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This May (2017) Aztek turned twenty years old.
I know, I know. There are companies that are much older so big deal, right? Yeah, but most of them aren't web design (and development, and digital marketing) agencies. In our industry, surviving for twenty years feels comparable to a hundred years. It's a whirlwind industry of constant change; where what you make and how you make it changes daily. Hell, 20 years ago, we were making websites that looked like this:
This was literally the first site I ever designed and built. I've gotten better, I promise.
I started with Aztek 16 years ago, so I've been fortunate to witness how the Web and Aztek have grown and evolved since the very early days.
When I was hired on, there were only about eight of us, and we were barely adults. For many of us, the ink on our diplomas wasn't even dry yet. The Web was still a very new place. I didn't even know HTML yet, I learned right there on the job. We smoked cigarettes right in the office. We built websites in classic ASP using tables and Dreamweaver. eCommerce websites seemed like technology only aliens from an advanced civilization could master. People weren't really talking about web standards or accessibility yet. Heck, we didn't even know what CSS was, let alone use it. Nobody was really sure how to price this stuff. It was like the Wild, Wild West.
Fake it till you make it, right?
It's probably more accurate to repeat platitudes like, "Try, try, again", or "Never give up", "Experience is the best teacher", and so on. All of that rang true. We worked our butts off. There were countless late nights, Saturdays, Sundays, even a few "all-nighters" to make things happen. Of course, it was much easier to pull all-nighters when we were still in our twenties. This was just normal for nearly a decade (we eventually got a little smarter in our old age).
Very near our ten year anniversary, something critical happened. We moved our offices to downtown Cleveland. It was a big change for us. Previously, we had been in dreary, soul-sucking cube farm office spaces. In fact, I nearly turned around when walking in for my interview at the first office because of how ugly the hallway was. But not downtown. The downtown office was cool. Big open spaces, tall ceilings, we looked like a bonafide hip digital agency. And that feeling made us believe we really were. And not just us, our clients too. You could feel it in our work, in the kinds of people we hired, in the kinds of things clients started saying to us. It was transformative. Our entire culture began to change. We became more open minded, changing and adapting with greater ease. We took on new technologies with zeal, read countless articles, and attended conferences ravenously. We switched to Agile. The list goes on.
We grew mentally, professionally, and of course, in actual size. We have forged a culture that we can be proud of, and everyone else can be jealous of. We started breaking down barriers between disciplines and departments (if you've tried to get designers and developers together you can appreciate this) and spent a lot of time thinking about how we could work and communicate better together. It was not without a few bumps and bruises, but it worked.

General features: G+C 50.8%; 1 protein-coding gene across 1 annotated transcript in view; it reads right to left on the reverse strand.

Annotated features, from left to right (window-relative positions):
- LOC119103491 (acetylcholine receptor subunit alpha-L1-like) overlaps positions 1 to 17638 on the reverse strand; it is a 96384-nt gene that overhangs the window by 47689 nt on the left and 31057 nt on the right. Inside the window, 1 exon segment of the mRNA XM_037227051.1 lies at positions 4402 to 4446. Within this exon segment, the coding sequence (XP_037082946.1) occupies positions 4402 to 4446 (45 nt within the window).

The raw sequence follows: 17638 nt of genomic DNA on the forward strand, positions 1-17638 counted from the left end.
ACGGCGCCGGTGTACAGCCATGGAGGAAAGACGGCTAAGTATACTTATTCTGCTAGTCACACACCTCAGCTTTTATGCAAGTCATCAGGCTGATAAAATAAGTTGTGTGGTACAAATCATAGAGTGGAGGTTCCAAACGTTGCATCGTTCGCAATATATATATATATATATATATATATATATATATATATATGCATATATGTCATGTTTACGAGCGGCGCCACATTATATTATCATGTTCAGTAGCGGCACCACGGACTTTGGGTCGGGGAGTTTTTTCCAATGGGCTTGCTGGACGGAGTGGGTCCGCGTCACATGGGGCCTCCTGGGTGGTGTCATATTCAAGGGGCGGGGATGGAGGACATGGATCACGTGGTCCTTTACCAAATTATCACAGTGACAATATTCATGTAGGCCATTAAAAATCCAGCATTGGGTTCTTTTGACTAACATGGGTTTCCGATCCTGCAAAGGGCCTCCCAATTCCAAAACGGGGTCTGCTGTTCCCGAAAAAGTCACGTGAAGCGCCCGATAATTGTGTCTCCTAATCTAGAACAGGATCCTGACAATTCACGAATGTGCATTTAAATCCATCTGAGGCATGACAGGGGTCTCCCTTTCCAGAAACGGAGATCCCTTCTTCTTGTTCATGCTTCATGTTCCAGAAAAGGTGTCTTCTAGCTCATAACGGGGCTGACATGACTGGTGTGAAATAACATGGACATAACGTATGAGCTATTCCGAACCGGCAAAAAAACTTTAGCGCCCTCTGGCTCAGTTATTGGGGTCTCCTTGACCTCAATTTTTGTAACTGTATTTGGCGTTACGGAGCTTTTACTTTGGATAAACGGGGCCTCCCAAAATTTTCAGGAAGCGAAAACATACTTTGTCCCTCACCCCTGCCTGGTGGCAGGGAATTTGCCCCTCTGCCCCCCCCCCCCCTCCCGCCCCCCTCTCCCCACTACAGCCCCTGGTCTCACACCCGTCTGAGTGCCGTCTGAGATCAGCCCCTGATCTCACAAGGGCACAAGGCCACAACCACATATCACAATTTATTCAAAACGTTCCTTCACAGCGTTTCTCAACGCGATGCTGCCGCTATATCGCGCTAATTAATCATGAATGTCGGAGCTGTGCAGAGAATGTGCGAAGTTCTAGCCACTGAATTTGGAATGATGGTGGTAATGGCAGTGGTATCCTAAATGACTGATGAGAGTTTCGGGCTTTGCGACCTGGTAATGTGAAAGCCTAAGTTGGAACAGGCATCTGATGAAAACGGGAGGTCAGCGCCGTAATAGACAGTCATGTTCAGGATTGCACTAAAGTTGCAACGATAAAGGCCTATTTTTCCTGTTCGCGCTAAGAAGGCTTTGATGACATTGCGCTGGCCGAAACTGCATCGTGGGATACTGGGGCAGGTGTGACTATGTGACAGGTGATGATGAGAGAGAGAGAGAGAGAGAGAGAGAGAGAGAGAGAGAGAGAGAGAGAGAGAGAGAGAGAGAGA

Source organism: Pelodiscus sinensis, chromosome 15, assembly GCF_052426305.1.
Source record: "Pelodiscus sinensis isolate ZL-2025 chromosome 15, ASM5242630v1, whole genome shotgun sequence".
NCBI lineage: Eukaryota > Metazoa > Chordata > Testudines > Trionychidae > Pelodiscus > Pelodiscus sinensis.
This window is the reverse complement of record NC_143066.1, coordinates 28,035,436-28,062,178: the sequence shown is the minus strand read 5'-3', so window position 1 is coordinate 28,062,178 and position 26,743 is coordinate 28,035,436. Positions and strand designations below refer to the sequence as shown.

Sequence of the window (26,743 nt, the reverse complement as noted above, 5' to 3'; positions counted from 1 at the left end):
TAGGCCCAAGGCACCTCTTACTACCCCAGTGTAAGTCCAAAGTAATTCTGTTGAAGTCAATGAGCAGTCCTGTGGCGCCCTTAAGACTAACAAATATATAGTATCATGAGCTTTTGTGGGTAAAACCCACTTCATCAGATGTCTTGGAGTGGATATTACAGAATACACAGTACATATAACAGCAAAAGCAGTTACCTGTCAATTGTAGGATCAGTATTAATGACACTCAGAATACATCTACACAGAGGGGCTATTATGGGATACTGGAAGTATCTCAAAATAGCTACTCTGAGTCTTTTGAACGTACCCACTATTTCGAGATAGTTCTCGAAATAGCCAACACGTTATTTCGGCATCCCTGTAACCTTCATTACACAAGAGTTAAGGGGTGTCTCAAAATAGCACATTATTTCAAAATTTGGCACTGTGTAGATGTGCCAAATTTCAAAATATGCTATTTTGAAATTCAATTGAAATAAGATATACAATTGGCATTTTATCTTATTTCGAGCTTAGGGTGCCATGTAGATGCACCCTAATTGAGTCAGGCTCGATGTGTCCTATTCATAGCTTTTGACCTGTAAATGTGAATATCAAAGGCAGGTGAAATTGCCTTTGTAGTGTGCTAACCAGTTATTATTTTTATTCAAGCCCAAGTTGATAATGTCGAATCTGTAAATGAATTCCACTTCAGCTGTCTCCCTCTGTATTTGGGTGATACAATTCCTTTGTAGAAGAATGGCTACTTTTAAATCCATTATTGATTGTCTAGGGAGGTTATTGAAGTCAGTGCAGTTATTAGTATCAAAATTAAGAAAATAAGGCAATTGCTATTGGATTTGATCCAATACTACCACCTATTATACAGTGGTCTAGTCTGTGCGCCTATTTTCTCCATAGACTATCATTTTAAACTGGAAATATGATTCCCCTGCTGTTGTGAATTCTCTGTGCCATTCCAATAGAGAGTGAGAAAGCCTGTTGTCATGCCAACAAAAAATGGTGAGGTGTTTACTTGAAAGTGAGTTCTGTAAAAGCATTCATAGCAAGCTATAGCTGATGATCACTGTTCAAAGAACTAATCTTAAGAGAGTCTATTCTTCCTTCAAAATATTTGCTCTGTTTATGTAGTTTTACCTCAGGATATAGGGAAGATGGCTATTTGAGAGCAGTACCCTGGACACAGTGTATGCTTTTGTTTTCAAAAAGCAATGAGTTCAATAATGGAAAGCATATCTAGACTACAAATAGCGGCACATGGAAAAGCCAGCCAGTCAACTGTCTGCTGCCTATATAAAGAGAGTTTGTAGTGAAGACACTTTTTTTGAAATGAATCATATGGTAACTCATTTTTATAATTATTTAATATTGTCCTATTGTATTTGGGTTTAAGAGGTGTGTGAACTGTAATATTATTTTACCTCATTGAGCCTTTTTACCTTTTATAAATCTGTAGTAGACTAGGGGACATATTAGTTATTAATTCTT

The timing of moving downtown also fortuitously coincided with Cleveland's resurgence as a great city. When we moved in, we were surrounded by nearly empty buildings and the signs of urban decay. We got broken into a few times and there were a few moments that we questioned if Downtown was a good choice. But just a few and they were short lived.
Things started to change quickly. New buildings started going up around us. Old ones got revitalized. Aztek started working with organizations who were influencing the revitalization of our great city. Architects and hospitals, major art and cultural institutions, large and small companies who call Cleveland their home. As the city rose from its rust belt image (and from being the laughing stock of the rest of the country), we felt like we were not just seeing it reborn from the inside, but helping to push it along, even if only in our own small ways. We met and worked with many others who were in the thick of the action, and it was exhilarating.
As the City grew, so did we. We added new services, which required new team members, which required new clients and projects. And as the Cavs brought a championship back to the City last year, we had the biggest team we'd ever had and some of the biggest and best clients and projects too. It was perfect.
We've also had some of the best coworkers along the way. Not everyone stayed for the entire trip, but everyone who came through contributed to our growth and evolution, even the folks who didn't leave willingly. I thank everyone who has ever worked here. I mean that. Everyone moved us forward in some capacity.
Working for this company has been one of the most rewarding efforts of my life. Back in art college, I thought I was going to draw comic books for a living; I had no idea (I don't think anybody did) how the Web would shape the future. A pleasant surprise to say the least. I love Web design. I love the challenge of a new project. I love seeing the results. I love hearing a client say: "This is awesome and you guys are so great to work with". Aztek (and Cleveland) has been such a great place to spend my career. Now that Virtual Reality and Artificial Intelligence are upon us, I am even more excited about where our industry and city will go. When I tell my A.I. augmented brain to write my next anniversary blog post in 20 years, you may just consume it directly from my thoughts. Who knows?
Until then, I'd like to say thank you to every client, employee, and friend of Aztek.
Chief Creative Officer